So far, I have only read 15 of these. I wouldn't agree that they have all changed my world but a lot of them certainly had an impact.

The Bible" - 2nd century BC-2nd century AD
Cervantes, Miguel de "Don Quixote" - 1605-15
Shakespeare - 1594-1616
Goethe, Johann Wolfgang von "The Sorrows of Young Werther" - 1774
Austen, Jane "Pride and Prejudice" - 1813
Dickens, Charles "A Christmas Carol" - 1843
Marx, Karl "The Communist Manifesto" (Das kommunistische Manifest) - 1848
Melville, Hermann "Moby-Dick" - 1851
Beecher Stowe, Harriet "Uncle Tom’s Cabin" - 1852
Tolstoy, Leo "War and Peace" - 1869
Doyle, Arthur Conan "A Study in Scarlet" - 1887
Joyce, James "Ulysses" - 1922
Orwell, George "Nineteen Eighty-four" - 1949
Salinger, J.D. "The Catcher In The Rye" - 1951
Achebe, Chinua "Things Fall Apart" (The African Trilogy #1) - 1958
Rowling, J.K. "Harry Potter and the Philosopher’s Stone" - 1997


  1. I've read nine of them and don't think they've changed me at all.

    1. I think a lot books contribute to our education and maybe change us in a small way, at least start us thinking about different topics. Reading "The Sorrows of Young Werther" as a teenager certainly was an experience I will never forget, reading a lot of books about wars and slavery etc. has made me into the person I am today. I don't think I could make a list of fifty books that contributed most, I even have a hard time sorting my books into favourites and not-so-much favourites.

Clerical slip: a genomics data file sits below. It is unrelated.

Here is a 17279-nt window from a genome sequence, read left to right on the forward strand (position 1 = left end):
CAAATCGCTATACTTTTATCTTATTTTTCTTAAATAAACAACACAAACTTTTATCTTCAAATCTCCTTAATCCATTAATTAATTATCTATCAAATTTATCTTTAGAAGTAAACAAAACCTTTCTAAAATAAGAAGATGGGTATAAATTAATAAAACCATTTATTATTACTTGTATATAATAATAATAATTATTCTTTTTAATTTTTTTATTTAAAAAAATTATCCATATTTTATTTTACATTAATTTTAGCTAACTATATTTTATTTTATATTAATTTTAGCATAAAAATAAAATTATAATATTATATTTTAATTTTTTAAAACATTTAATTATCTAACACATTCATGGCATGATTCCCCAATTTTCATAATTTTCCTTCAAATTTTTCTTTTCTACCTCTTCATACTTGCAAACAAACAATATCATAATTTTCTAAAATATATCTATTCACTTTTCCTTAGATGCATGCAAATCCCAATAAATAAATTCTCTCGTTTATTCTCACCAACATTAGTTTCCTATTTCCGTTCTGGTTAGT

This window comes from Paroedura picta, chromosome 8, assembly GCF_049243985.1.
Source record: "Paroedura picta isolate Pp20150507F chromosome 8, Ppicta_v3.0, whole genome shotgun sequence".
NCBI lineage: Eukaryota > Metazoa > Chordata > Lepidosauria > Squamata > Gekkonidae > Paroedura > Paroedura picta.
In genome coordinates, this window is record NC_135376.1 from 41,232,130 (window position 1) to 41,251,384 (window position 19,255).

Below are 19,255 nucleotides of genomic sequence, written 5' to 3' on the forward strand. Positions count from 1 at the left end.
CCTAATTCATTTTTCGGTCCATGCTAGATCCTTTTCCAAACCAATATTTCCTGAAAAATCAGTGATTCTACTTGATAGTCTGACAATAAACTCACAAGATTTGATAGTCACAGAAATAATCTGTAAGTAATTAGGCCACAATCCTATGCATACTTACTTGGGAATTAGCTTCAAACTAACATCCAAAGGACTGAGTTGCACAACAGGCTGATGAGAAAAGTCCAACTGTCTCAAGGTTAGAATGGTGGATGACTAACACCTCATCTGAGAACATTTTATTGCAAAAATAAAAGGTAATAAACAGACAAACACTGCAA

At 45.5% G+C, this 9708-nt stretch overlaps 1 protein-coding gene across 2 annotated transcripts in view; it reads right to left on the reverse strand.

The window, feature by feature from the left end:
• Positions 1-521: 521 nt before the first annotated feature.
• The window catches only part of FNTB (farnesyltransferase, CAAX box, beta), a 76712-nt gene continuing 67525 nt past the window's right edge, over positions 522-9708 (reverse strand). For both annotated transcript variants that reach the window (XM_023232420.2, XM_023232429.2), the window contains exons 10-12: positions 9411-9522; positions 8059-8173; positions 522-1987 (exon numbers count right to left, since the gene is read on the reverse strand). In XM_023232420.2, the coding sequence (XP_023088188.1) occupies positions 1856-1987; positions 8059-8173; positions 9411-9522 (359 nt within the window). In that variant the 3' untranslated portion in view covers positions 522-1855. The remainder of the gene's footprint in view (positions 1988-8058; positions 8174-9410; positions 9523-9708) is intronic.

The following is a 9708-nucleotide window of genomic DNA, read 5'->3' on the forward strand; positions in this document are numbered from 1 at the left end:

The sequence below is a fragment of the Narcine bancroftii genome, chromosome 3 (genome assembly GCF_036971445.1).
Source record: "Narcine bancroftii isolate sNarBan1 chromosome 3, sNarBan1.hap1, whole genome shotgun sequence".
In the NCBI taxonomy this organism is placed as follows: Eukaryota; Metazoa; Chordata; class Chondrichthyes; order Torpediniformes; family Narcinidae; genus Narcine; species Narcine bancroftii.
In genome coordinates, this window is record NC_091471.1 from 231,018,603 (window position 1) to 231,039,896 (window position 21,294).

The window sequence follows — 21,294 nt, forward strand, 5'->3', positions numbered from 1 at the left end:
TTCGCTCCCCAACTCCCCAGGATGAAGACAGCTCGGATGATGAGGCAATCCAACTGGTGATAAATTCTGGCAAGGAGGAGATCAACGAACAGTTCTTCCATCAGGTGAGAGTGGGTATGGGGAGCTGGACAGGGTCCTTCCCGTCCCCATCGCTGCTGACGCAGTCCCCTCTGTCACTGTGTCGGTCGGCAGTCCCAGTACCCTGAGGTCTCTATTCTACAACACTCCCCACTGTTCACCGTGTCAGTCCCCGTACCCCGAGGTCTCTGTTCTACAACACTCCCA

Still, I love those kind of lists, they make me think even more.

      Happy Reading, Marianne

  2. Looking at the list from a historical perspective, I can see big changes. It is amazing to think of the power of ideas and books. And I thought that almost every book I have ever read has changed me. That is why I keep reading!!

    1. Exactly, I have not read all the books on that list and probably never will but I do see that many of them have made a change. And I keep reading for the same reason. And because I really enjoy it. ♥

  3. I've read 23 of them, mostly the fiction. I don't like to see the inclusion of the scurrilous Protocols of the Elders of Zion; there are still plenty of antiSemites of believe that garbage and having it in a list like this gives it air that it ought not to have.

    1. I thought I might have to update my list because I was sure I had read more since 2017. But no, none from his list.
      I doubt I would ever want to read the Protocols. But I suppose the reason he included it was that it had an influence. However, I totally agree, books like that should not be promoted in this way.